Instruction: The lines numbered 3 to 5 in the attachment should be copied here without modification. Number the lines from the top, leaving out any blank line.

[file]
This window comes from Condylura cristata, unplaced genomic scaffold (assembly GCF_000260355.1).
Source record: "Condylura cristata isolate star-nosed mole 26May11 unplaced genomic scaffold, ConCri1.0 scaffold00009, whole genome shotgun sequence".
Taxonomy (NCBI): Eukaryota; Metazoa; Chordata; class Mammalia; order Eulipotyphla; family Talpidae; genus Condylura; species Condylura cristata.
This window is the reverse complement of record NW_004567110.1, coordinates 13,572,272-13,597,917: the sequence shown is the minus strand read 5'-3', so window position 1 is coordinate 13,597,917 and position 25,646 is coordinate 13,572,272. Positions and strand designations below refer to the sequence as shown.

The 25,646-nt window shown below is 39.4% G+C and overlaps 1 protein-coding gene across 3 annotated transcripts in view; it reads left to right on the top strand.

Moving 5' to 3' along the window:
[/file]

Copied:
Taxonomy (NCBI): Eukaryota; Metazoa; Chordata; class Mammalia; order Eulipotyphla; family Talpidae; genus Condylura; species Condylura cristata.
This window is the reverse complement of record NW_004567110.1, coordinates 13,572,272-13,597,917: the sequence shown is the minus strand read 5'-3', so window position 1 is coordinate 13,597,917 and position 25,646 is coordinate 13,572,272. Positions and strand designations below refer to the sequence as shown.

The 25,646-nt window shown below is 39.4% G+C and overlaps 1 protein-coding gene across 3 annotated transcripts in view; it reads left to right on the top strand.